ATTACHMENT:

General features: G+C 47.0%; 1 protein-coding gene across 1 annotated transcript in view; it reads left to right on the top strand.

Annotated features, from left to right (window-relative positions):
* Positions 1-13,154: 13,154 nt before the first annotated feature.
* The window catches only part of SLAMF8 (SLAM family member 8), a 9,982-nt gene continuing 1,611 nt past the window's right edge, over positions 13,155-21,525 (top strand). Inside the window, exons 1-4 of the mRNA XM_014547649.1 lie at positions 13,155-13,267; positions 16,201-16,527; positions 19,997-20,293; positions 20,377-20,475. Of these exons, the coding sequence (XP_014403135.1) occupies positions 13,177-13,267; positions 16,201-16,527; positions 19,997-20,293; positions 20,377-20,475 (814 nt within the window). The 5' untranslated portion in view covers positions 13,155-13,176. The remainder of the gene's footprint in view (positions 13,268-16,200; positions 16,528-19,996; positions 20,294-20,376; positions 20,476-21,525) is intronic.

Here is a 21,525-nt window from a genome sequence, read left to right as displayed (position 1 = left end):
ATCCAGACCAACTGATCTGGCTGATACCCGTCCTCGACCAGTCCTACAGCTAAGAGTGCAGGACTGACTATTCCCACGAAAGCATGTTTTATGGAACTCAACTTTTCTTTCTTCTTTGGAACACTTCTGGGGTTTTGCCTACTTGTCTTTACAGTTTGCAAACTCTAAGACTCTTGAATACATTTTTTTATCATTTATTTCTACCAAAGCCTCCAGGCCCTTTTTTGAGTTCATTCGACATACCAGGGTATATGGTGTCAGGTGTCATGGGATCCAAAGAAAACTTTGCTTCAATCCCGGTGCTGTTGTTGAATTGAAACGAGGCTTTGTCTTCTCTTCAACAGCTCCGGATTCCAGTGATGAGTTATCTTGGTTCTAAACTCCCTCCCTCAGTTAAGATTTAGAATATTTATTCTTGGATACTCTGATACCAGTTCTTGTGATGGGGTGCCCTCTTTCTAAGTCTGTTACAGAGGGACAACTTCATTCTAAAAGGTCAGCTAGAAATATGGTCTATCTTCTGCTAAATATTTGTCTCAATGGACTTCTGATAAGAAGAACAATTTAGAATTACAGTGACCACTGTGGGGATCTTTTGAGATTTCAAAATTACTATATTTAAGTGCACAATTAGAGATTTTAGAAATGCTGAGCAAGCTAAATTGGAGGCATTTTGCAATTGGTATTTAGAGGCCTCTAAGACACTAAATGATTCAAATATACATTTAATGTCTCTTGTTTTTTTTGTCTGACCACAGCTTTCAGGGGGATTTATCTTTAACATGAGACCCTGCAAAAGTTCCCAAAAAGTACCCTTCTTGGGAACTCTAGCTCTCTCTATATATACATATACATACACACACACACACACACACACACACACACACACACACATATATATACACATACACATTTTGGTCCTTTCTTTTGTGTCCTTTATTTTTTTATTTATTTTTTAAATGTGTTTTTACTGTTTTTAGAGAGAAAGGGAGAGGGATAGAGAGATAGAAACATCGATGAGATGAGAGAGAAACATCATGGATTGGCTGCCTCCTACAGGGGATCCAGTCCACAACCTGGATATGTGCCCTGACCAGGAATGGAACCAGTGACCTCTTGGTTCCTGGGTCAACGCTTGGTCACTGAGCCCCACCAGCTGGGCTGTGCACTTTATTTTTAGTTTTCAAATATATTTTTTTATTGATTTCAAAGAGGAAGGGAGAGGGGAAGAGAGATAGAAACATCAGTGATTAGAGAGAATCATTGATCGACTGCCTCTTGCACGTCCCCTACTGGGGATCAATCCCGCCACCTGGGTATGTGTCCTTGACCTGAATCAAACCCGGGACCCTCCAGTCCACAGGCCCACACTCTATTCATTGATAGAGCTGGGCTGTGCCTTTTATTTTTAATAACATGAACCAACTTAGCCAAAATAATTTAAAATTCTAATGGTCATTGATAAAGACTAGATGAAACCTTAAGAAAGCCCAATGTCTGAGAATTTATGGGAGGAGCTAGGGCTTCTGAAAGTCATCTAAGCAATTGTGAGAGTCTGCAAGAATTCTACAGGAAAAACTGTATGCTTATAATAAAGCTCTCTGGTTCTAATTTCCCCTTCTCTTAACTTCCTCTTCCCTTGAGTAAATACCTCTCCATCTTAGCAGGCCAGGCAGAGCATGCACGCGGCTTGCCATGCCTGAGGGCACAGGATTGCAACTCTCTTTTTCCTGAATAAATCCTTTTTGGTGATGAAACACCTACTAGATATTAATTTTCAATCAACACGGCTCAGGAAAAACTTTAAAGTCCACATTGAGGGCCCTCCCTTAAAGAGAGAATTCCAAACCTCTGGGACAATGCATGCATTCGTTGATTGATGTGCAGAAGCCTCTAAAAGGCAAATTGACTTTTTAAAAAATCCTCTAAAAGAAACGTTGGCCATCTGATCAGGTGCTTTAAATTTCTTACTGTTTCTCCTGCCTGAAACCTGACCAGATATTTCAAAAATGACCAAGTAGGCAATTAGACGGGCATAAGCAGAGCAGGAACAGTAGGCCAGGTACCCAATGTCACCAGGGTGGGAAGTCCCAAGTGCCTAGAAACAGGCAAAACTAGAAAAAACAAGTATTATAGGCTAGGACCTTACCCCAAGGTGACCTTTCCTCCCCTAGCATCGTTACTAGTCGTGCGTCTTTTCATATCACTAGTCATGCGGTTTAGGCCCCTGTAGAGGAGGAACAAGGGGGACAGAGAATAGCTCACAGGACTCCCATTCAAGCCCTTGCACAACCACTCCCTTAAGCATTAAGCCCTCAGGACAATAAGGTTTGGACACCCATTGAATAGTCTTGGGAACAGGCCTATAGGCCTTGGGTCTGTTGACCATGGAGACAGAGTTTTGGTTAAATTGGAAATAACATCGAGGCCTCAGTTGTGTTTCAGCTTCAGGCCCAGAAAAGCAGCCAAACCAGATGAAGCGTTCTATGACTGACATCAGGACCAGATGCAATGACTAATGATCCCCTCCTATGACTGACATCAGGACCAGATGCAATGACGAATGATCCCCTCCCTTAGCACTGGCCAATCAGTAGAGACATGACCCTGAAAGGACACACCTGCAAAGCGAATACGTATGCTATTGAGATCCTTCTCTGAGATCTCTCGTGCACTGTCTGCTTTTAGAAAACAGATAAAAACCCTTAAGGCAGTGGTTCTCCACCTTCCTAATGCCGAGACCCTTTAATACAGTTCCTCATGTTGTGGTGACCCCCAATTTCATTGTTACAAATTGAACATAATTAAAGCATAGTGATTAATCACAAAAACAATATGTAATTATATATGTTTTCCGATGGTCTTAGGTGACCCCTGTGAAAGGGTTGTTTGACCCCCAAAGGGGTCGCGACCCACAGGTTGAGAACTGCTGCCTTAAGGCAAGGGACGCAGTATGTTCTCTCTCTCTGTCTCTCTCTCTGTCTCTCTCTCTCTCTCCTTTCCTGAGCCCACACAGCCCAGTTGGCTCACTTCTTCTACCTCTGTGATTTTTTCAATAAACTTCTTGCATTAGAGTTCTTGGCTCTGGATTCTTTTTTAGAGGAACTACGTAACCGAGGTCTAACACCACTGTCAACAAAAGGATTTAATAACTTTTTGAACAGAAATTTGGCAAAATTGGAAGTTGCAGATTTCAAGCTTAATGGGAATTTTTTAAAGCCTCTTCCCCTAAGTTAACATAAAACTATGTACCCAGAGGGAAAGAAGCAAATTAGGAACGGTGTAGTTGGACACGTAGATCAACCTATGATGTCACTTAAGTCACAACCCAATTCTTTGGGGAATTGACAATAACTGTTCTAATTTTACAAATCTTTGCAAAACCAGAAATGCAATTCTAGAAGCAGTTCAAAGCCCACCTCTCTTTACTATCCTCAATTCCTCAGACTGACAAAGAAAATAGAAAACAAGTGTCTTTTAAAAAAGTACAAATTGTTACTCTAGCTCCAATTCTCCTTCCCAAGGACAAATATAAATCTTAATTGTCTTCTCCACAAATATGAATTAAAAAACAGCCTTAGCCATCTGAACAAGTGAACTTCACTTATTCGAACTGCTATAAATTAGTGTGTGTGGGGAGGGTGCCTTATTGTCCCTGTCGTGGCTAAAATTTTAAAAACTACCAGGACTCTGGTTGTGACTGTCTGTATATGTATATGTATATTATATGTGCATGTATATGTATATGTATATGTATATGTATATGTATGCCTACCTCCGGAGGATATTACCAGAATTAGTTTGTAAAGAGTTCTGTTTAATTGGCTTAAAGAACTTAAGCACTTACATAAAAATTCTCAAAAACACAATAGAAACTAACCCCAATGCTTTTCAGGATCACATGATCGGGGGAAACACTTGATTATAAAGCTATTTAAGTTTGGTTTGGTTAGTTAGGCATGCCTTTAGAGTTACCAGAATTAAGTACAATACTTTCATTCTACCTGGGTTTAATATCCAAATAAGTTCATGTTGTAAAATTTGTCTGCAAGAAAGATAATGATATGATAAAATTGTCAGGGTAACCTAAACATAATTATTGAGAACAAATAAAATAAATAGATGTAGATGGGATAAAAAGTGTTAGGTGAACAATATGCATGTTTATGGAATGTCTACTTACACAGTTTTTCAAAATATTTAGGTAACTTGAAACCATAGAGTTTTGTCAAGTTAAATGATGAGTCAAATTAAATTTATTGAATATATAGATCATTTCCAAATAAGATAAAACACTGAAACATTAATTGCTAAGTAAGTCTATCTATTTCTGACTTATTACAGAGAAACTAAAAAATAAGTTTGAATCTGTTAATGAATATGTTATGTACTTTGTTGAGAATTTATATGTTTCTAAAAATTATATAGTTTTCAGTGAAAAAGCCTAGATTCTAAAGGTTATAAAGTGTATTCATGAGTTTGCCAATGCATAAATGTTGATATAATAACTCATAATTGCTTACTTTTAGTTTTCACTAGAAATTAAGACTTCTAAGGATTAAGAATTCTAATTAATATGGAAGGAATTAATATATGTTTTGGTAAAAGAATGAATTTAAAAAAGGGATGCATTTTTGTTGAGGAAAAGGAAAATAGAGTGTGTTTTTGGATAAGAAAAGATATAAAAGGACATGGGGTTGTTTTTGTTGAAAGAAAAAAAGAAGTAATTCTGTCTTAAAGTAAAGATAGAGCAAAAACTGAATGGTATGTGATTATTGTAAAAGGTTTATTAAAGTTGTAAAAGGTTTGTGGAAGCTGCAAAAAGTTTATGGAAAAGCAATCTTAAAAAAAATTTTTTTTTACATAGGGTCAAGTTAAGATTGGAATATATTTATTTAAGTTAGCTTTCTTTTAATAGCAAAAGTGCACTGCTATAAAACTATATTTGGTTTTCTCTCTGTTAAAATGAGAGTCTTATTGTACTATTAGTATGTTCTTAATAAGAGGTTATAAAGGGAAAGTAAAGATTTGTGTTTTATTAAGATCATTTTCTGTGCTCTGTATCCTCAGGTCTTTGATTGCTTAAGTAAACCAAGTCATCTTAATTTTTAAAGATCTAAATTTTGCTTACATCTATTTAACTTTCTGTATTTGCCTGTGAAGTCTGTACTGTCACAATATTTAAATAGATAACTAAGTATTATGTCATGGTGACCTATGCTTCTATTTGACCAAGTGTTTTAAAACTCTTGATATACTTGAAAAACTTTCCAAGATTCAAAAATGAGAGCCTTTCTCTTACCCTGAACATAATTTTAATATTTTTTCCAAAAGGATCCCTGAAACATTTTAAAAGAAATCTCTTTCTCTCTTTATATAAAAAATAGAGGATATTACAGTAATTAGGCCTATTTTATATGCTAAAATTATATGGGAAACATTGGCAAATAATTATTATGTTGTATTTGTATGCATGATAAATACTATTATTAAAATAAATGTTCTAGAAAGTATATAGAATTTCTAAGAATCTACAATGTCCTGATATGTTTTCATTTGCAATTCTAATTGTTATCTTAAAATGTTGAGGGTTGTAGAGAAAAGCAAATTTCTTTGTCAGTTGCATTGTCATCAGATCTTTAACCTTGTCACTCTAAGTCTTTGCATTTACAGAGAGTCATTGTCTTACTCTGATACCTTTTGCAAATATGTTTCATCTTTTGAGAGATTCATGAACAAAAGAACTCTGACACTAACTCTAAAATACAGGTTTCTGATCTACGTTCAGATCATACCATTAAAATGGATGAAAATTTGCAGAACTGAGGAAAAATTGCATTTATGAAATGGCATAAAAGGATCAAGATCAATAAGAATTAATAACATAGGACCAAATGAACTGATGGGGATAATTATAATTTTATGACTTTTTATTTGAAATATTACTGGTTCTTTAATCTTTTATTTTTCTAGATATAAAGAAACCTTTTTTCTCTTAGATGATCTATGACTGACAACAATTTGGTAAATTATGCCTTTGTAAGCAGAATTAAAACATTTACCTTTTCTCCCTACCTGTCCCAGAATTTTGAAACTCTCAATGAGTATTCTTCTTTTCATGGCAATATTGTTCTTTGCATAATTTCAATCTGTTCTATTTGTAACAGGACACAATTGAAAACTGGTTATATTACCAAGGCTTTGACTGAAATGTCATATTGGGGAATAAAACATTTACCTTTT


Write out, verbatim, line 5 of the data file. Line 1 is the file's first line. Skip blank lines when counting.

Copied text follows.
Here is a 21,525-nt window from a genome sequence, read left to right as displayed (position 1 = left end):